King Sansang(山上王)

King Sansang

Headword

산상왕 ( 山上王 , Sansangwang )

Location of the encyclopedia

Korean Folk Literature > Folk tales > Legends

Writer ChoHyunseol(趙顯卨)

The legend of Sansangwang narrates the story of the enthronement of King Sansang, the tenth king of Goguryeo who reigned from 197 to 227, and the birth of his son. King Sansang, as the younger brother of the ninth king Gogukcheonwang, took the throne only after immense political complications, from which a significant number of narratives were developed. A partial account of the events is recorded in Samguksagi (History of the Three Kingdoms).

When King Gogukcheon passes away, Queen U does not reveal his death immediately, heading instead to the king’s brother Balgi and tells him that he should inherit the throne. Balgi, however, declines, citing heavenly fate and propriety. The deceased king’s other brother, Yeonu welcomes the queen and eventually follows the queen to the palace. The following day, Queen U announces that Yeonu will inherit the throne in accordance with the king’s will, and Balgi leads the military to seize the palace. When the people did not offer him support, however, he flees to the Yodong (Liaodong) peninsula, where he borrows troops from the governor and launches another attack on Goguryeo, but Yeonu’s younger brother Gyesu defeats them and Balgi kills himself while fleeing the battle. Yeonu ascends the throne and takes Queen U as his queen, since it is due to her that he was able to become king.

On the twelfth year of King Sansang’s reign (208), a pig that was to be offered as sacrifice at the ritual for the celestial god (cheonje) runs away all the way to the village of Jutongchon, where a beautiful maiden about twenty years of age catches the pig. The king, thinking it strange, goes to see the maiden and after promising her that he would not abandon her, takes her to bed. The following year, the queen learns of his affair and sends troops to the village, but upon finding out that the king’s offspring is growing inside her, the queen does not dare kill her. Rumors of the pregnancy reach the king, who goes to confirm that the child is indeed his, and when in the ninth lunar month a son is born, the king accepts the child as a gift from the heavens and names him Gyoche and makes the mother his concubine. In the seventh year of his reign (213), King Sansang appoints Gyoche as the crown prince.

The narrative of King Sansang’s enthronement focuses on justification, which is also evident in the emphasis of propriety and loyalty in the depiction of Balgi’s death.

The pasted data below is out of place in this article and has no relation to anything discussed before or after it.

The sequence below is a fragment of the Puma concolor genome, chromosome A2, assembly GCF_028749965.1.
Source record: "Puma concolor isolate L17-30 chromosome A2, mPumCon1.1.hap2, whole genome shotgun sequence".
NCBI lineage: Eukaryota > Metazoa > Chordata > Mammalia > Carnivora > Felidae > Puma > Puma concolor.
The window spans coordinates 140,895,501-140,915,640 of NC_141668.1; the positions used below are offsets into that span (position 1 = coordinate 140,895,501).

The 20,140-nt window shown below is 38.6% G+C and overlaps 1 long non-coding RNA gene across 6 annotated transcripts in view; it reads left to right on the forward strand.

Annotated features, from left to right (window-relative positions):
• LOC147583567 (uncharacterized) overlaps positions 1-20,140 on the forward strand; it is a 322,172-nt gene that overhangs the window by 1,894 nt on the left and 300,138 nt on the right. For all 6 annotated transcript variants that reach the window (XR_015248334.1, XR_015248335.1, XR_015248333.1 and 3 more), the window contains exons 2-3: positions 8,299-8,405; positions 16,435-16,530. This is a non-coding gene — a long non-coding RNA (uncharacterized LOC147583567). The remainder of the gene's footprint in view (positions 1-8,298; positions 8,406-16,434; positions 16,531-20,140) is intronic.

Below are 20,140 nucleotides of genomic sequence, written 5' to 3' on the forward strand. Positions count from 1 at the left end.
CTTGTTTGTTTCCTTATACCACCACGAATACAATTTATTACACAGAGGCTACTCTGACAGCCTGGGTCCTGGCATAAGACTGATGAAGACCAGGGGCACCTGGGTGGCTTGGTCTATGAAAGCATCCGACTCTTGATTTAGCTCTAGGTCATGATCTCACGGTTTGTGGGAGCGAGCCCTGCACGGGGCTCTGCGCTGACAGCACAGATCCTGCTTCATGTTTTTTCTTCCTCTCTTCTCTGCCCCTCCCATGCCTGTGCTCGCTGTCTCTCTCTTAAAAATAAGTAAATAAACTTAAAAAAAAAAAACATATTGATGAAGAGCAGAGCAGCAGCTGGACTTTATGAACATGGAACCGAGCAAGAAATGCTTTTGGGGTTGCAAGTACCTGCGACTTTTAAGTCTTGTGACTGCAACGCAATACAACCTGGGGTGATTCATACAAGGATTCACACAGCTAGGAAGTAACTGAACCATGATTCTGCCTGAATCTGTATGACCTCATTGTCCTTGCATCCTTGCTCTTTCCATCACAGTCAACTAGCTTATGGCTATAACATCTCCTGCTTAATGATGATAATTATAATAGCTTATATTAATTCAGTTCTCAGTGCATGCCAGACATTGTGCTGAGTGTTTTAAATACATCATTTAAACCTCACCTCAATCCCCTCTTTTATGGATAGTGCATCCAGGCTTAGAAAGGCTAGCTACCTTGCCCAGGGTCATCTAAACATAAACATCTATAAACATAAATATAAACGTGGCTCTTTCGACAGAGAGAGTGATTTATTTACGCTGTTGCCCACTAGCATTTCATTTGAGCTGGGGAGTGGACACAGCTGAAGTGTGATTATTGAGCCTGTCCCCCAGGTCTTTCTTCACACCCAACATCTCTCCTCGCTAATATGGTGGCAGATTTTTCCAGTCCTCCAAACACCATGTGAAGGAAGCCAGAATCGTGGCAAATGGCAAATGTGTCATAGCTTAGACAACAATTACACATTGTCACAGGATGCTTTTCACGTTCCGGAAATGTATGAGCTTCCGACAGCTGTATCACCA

Succession of the throne in ancient kingdoms was the result of political dynamics between different power groups, but in the course of developing narratives and historical records, the discourse of heavenly appointment emerges, which can be observed in this legend as well. This story also shows that rituals of the Buyeo people involved using divine pigs as a means to read heavenly intent.

King Sansang

King Sansang
Headword

산상왕 ( 山上王 , Sansangwang )

Location of the encyclopedia

Korean Folk Literature > Folk tales > Legends

Writer ChoHyunseol(趙顯卨)

The legend of Sansangwang narrates the story of the enthronement of King Sansang, the tenth king of Goguryeo who reigned from 197 to 227, and the birth of his son. King Sansang, as the younger brother of the ninth king Gogukcheonwang, took the throne only after immense political complications, from which a significant number of narratives were developed. A partial account of the events is recorded in Samguksagi (History of the Three Kingdoms).

When King Gogukcheon passes away, Queen U does not reveal his death immediately, heading instead to the king’s brother Balgi and tells him that he should inherit the throne. Balgi, however, declines, citing heavenly fate and propriety. The deceased king’s other brother, Yeonu welcomes the queen and eventually follows the queen to the palace. The following day, Queen U announces that Yeonu will inherit the throne in accordance with the king’s will, and Balgi leads the military to seize the palace. When the people did not offer him support, however, he flees to the Yodong (Liaodong) peninsula, where he borrows troops from the governor and launches another attack on Goguryeo, but Yeonu’s younger brother Gyesu defeats them and Balgi kills himself while fleeing the battle. Yeonu ascends the throne and takes Queen U as his queen, since it is due to her that he was able to become king.

On the twelfth year of King Sansang’s reign (208), a pig that was to be offered as sacrifice at the ritual for the celestial god (cheonje) runs away all the way to the village of Jutongchon, where a beautiful maiden about twenty years of age catches the pig. The king, thinking it strange, goes to see the maiden and after promising her that he would not abandon her, takes her to bed. The following year, the queen learns of his affair and sends troops to the village, but upon finding out that the king’s offspring is growing inside her, the queen does not dare kill her. Rumors of the pregnancy reach the king, who goes to confirm that the child is indeed his, and when in the ninth lunar month a son is born, the king accepts the child as a gift from the heavens and names him Gyoche and makes the mother his concubine. In the seventh year of his reign (213), King Sansang appoints Gyoche as the crown prince.

The narrative of King Sansang’s enthronement focuses on justification, which is also evident in the emphasis of propriety and loyalty in the depiction of Balgi’s death.

Succession of the throne in ancient kingdoms was the result of political dynamics between different power groups, but in the course of developing narratives and historical records, the discourse of heavenly appointment emerges, which can be observed in this legend as well. This story also shows that rituals of the Buyeo people involved using divine pigs as a means to read heavenly intent.